Imagine if the human potential movement of the 60’s gave birth to a love child. Fast forward 30 years and you have the happiness movement. In the late 1990’s, psychologist Martin Seligmen researched optimal moods and positive character traits. Following his lead a new generation of psychologists, neuroscientists, even economists began building a respectable body of research on happy-boosting practices.
But all is not necessarily well. According to some measures, as a nation we’ve grown sadder and more anxious during the same years that the happiness movement has flourished. It may be that we Americans tend to grab at superficial quick fixes to subdue any negative feelings that overcome us. Indeed, research shows instant indulgences do calm us down – for a few moments. But they leave us poorer physically, mentally and generally in the long run.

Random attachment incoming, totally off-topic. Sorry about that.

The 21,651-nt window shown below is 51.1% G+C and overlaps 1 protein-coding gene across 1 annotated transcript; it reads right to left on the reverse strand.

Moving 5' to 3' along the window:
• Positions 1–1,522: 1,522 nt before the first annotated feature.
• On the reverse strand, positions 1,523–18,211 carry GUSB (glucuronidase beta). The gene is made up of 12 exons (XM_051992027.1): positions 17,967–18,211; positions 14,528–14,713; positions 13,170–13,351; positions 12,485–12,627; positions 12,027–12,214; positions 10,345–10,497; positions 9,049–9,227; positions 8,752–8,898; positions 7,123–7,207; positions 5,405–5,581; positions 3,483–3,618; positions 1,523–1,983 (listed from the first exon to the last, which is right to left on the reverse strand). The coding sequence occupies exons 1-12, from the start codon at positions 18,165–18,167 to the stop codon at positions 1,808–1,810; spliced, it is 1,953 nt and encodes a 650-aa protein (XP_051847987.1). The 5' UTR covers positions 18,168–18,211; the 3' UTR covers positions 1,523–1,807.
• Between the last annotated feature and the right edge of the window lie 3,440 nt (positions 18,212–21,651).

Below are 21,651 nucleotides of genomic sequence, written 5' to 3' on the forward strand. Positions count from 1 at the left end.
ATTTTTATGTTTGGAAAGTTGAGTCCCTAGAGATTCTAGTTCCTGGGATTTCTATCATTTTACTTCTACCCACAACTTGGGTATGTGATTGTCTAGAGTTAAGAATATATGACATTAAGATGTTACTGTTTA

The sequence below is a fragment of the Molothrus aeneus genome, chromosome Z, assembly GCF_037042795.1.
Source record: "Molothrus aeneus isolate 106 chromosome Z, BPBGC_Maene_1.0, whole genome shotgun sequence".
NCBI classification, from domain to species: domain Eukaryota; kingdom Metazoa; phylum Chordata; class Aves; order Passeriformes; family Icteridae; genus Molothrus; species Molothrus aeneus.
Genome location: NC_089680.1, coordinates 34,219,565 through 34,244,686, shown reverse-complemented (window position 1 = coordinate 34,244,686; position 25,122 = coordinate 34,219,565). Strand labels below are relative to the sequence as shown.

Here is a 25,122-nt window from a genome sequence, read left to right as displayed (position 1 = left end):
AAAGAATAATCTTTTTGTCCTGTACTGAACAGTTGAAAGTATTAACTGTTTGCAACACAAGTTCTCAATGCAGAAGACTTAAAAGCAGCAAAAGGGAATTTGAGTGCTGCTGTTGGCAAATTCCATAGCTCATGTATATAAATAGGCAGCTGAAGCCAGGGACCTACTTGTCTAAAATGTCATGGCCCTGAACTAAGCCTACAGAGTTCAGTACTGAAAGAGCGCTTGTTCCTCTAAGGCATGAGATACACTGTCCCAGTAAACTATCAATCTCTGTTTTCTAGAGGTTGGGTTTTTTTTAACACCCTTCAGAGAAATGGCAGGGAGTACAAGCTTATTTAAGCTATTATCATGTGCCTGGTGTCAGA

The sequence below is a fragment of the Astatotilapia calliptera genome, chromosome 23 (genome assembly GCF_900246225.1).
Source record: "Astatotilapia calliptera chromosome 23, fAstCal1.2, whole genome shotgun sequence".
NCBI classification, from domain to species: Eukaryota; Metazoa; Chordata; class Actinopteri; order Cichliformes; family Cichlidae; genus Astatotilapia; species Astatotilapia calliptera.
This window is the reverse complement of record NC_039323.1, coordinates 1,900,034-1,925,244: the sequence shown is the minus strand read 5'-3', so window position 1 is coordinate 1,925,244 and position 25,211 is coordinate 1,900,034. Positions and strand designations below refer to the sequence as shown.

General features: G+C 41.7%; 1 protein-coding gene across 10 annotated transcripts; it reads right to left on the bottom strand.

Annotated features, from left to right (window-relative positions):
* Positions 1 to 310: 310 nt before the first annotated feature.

What to do?